Exercise in the Heat- Safe or Not?
It’s not only here in the US that getting people moving is an issue; an article in the Times yesterday addressed the obesity rate in Qatar and their interesting approach to offer a safe-from-the-heat means to exercise for their citizens: mall walking.
While it might not be the most natural venue to engage in physical fitness, my take is if it gets someone off their butt and moving, I’m all for it.
In addition, if one has to deal with temps soaring above 100 degrees on a daily basis, finding a suitable place with appropriate ambient conditions is of utmost importance. Even more so if one is just at the beginning of their journey and may be coming from a place of less than good health.
It’s no joke that training in the heat can be a hazard. Just last week at a half marathon I raced in, even though it began at 6:30 am and was only in the low 70s, by the time some of the finishers were completing the journey, people were already being pulled from the course due to heat exhaustion.
- If you’re just beginning your exercise routine, do yourself and your loved ones a favor and make sure you’re all set to go in terms of having a basic health screening from your doc. It’s not worth finding out, by the surprise of buckling over during your first lunch-time walk, that you have an elevate blood pressure which needs to be addressed (Paleo can help with this).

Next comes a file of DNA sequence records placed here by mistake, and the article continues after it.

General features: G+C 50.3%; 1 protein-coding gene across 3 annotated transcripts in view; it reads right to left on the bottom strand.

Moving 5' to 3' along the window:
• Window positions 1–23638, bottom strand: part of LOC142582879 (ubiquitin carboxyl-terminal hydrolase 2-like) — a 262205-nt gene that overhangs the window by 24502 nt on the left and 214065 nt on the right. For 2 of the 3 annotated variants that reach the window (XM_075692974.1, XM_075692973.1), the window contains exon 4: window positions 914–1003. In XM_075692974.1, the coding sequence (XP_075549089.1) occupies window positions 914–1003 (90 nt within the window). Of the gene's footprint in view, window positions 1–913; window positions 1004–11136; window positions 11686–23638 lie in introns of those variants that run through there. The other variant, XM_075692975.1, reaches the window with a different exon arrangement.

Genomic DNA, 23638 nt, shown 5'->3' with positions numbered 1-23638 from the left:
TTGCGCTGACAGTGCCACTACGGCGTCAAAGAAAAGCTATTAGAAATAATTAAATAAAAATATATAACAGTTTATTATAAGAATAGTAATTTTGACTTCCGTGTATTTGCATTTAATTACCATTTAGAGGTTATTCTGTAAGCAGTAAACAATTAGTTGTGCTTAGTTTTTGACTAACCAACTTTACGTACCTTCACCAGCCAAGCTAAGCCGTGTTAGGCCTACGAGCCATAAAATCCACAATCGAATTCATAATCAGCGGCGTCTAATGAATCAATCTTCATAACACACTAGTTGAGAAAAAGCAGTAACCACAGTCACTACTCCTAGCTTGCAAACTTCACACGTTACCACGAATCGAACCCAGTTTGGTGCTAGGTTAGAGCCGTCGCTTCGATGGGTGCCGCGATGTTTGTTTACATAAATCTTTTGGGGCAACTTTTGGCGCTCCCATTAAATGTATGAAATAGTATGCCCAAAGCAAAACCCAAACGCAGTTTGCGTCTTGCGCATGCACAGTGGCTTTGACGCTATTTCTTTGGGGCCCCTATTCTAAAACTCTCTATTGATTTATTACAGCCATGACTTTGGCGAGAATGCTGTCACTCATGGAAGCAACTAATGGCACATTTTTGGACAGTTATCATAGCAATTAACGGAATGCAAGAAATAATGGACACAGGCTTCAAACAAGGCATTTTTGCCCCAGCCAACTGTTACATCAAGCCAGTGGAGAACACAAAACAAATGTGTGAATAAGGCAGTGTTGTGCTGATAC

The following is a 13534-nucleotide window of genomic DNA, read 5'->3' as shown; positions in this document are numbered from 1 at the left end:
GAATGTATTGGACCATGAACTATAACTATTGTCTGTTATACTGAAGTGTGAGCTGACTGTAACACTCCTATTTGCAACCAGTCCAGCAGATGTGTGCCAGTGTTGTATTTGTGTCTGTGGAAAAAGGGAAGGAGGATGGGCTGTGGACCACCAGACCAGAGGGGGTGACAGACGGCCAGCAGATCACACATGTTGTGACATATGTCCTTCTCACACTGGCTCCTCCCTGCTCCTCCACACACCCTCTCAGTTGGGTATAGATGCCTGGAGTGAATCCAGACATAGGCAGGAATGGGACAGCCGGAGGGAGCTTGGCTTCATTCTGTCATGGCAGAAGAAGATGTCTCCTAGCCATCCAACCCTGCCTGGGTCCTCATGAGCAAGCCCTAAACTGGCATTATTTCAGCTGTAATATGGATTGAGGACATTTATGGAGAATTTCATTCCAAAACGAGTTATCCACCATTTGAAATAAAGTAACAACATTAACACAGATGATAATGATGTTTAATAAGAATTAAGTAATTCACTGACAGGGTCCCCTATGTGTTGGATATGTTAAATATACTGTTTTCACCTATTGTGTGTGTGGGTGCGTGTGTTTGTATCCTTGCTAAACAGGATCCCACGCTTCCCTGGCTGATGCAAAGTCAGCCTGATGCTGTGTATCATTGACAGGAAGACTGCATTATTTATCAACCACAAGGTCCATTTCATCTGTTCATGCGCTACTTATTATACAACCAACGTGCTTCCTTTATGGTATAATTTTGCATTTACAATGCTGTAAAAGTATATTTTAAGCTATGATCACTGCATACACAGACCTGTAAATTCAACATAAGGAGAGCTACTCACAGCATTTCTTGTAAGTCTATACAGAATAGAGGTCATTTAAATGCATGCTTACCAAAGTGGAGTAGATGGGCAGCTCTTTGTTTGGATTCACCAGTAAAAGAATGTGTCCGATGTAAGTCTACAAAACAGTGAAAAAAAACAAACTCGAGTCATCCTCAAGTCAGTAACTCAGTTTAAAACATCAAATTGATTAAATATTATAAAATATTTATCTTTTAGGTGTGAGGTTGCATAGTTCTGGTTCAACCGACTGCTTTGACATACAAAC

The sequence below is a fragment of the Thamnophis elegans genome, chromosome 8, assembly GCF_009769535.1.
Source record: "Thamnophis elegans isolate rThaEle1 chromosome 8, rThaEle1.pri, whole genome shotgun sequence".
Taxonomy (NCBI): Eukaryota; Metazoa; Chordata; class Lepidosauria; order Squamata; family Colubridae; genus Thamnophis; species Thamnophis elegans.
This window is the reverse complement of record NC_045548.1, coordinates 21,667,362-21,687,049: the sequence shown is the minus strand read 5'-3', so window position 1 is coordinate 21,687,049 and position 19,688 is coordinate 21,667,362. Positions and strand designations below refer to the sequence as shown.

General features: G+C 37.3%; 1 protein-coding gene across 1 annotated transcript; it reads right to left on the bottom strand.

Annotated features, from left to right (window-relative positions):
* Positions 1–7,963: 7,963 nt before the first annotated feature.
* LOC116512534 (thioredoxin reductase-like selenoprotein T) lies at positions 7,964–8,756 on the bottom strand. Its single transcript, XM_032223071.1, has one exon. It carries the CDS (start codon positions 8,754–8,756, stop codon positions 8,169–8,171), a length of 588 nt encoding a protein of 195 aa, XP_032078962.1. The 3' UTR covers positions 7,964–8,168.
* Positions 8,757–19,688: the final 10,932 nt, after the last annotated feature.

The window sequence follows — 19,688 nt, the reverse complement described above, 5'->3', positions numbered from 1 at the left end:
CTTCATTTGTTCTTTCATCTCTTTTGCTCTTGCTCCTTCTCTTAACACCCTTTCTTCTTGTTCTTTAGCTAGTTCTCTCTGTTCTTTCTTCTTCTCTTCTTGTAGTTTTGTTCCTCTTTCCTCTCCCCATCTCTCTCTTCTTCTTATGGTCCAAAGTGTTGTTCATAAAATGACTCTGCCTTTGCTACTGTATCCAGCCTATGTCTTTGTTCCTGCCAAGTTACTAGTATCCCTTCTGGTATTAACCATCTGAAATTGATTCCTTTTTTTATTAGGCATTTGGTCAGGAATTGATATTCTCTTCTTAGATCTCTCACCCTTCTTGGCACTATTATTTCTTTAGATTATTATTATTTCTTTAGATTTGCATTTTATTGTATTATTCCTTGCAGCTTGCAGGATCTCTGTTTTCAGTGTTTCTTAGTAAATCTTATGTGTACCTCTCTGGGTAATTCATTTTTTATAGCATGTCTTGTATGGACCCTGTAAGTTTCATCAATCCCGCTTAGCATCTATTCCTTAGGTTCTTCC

- As I mentioned in yesterday’s blog- get out early! One client in Arizona gets up before the crack up dawn before the desert’s temps begin to scorch at upwards of 90 degrees before 8 am. Wherever you live, figure out the best ways to get out there before the sun’s blazing rays make it not an option to be outdoors.
- Consider a gym. Even if you don’t particularly like training indoors, the controlled climate can offer a way for you to stay on track for those days where early exercise is not an option and it’s simply far too hot to get outside.
- On the other hand, if you’re someone who needs to train in the heat, like someone getting ready for a marathon or other race set in hot environs, build into it slowly and make sure to keep on top of your water and electrolytes. Don’t make the mistake of just drinking tons of water and not replacing the salts you’re sweating out. No need to ingest corn-syrup laden, dyed ‘energy’ drinks or tablets when you can take a supplement providing sodium, potassium, calcium and magnesium. Coconut water may be enough for short bouts of activity but for longer, endurance training a supplement, such as Meta Salt, may be helpful. Ease your way into it, train with a partner and allow your body to adapt safely, rather than literally risking your life by going out too long, too soon, alone.